Displaying posts published in

September 2019

Hitting the Spot

Trade shows, and the industries they encompass, have a cyclic rhythm. Companies engage in a fair amount of research and development, then cycle over to applying new technology to product which they then introduce at trade shows. This, in turn, starts a whole new round of R&D and well, here we go again. The 2019 GlasBbuild America, held in Atlanta, September 12-14, hit the industry’s sweet spot as we cycled from the heavy R&D the last few years to the introduction of game-changing new products and processes. Here’s my take on the top trends this year: 1. Automation Innovation: If you can move glass a certain way, then you can… Read More »

Brought to You by the Letter E

Anyone who has been a kid, or raised kids or grandkids, in the past 50 years knows how the show Sesame Street usually starts. It opens with a Muppet popping up to tell us which letter of the alphabet is sponsoring the program on that particular day. Well, if GlassBuild America 2019 (GBA) had a Grover, Elmo or Big Bird pop up, they would surely say “this show is brought to you by the letter E.” E? Yes, here’s why. The e-vent which ended today at the Georgia World Congress Center in Atlanta, is both exhaustive and exhausting, but it’s also an exhilarating ode to the glass industry played out… Read More »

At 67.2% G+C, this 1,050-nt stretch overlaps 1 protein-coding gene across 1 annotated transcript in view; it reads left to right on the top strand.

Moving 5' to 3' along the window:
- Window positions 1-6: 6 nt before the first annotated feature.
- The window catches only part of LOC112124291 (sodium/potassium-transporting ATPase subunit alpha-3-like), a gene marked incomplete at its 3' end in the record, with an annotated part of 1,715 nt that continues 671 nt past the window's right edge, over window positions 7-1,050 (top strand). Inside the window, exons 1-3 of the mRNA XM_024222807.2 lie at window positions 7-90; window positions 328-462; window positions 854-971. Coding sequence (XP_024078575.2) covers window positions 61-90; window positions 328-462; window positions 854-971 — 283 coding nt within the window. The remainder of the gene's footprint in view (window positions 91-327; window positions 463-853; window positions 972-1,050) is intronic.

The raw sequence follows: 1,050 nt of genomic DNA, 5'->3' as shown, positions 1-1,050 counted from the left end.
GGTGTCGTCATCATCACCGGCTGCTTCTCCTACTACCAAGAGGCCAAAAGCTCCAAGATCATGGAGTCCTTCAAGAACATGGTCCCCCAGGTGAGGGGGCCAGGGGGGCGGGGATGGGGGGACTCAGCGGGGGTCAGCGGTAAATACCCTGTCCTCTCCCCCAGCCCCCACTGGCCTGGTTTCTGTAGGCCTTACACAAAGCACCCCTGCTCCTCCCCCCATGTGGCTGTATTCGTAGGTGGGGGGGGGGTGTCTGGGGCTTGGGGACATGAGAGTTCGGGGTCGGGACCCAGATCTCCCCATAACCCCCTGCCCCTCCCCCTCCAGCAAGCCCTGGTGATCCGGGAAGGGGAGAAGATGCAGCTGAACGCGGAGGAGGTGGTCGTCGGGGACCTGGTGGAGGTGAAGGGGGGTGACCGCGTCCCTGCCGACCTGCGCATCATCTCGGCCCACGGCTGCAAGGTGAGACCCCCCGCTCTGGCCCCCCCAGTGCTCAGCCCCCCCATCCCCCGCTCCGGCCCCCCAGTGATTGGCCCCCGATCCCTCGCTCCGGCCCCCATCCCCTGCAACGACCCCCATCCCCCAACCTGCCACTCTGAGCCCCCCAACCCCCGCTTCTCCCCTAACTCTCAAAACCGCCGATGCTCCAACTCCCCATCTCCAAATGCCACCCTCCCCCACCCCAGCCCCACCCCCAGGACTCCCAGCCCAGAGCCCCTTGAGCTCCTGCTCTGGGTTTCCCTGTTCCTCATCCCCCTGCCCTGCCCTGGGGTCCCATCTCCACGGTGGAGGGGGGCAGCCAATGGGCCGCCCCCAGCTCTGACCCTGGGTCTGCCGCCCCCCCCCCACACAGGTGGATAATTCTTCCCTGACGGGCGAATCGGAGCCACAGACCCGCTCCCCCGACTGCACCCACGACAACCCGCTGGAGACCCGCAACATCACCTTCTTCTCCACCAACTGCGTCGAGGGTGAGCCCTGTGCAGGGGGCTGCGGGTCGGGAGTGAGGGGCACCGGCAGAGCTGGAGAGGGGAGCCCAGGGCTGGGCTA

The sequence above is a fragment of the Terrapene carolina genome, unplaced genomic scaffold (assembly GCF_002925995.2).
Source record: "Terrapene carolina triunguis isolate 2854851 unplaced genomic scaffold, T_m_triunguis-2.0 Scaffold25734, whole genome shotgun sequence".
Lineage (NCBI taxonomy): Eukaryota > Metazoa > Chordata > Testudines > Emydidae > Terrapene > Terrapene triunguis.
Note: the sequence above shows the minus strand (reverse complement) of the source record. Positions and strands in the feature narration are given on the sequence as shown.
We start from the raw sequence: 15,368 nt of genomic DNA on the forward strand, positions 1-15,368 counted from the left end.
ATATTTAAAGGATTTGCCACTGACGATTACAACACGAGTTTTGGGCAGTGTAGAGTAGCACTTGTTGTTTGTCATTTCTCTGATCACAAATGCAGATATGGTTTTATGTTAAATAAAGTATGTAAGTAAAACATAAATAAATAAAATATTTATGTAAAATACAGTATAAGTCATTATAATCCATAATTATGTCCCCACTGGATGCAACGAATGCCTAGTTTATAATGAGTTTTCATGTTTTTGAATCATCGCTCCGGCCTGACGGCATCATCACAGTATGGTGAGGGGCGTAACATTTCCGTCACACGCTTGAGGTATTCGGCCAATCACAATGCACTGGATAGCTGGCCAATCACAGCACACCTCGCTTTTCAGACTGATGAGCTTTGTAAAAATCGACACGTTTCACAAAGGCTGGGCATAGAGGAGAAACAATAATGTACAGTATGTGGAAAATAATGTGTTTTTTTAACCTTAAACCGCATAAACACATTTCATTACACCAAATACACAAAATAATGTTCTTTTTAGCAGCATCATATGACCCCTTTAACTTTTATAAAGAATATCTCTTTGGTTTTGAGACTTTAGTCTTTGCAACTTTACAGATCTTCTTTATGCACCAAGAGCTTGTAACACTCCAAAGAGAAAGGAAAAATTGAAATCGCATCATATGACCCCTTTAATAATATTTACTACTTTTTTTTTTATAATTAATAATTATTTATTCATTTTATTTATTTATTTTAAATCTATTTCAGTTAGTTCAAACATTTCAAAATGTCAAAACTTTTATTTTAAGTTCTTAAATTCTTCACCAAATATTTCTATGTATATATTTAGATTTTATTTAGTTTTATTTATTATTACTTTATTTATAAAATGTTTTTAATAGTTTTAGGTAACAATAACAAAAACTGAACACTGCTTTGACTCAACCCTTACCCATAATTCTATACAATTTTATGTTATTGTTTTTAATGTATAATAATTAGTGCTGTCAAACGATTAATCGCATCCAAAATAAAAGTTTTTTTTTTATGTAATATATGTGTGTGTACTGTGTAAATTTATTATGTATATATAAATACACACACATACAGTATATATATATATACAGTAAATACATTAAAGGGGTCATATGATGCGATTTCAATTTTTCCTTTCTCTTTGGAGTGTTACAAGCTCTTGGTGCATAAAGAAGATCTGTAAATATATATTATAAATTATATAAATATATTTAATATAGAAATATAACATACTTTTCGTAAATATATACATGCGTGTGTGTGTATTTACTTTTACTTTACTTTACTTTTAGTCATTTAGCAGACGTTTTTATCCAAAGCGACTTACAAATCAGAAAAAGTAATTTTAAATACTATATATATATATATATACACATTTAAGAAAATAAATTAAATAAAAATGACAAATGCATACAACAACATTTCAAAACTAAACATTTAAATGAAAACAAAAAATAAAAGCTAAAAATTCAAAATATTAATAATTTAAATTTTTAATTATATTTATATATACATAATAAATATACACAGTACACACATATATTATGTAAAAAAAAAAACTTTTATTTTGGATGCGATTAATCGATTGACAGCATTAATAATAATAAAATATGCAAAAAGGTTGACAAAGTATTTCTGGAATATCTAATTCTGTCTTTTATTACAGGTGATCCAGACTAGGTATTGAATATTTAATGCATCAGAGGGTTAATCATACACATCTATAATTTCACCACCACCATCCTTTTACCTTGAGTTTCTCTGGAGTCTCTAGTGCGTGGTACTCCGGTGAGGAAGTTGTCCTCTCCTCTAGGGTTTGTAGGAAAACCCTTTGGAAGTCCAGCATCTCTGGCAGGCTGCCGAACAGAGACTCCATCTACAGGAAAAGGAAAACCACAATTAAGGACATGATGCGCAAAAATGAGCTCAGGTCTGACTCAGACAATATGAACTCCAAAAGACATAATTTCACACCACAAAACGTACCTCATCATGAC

Better Late …

No blog today, but there’s a good reason for that. I bet you have already guessed it. It’s because I’ll be reporting in from Atlanta all this week and look forward to doing so. I hope to see you there. If you get a chance, stop by booth 2810 to say hello.

Something Else to Worry About

Glazing contractors best beware of the newest scam going around. It’s surprisingly simple, yet has duped owners and general contractors out of millions of dollars in payments that should have been going to you. Here’s how it works: thieves either provide, or get payers to change, the account into which they transfer payments via wire transfers from a legitimate one to a fraudulent one. Once they receive the payment, they empty the account and run. Thieves generally accomplish this by hacking into email and using the basic knowledge they find there to run their scam. The Marous Brothers, a general contracting firm in Ohio, learned this the hard way earlier… Read More »

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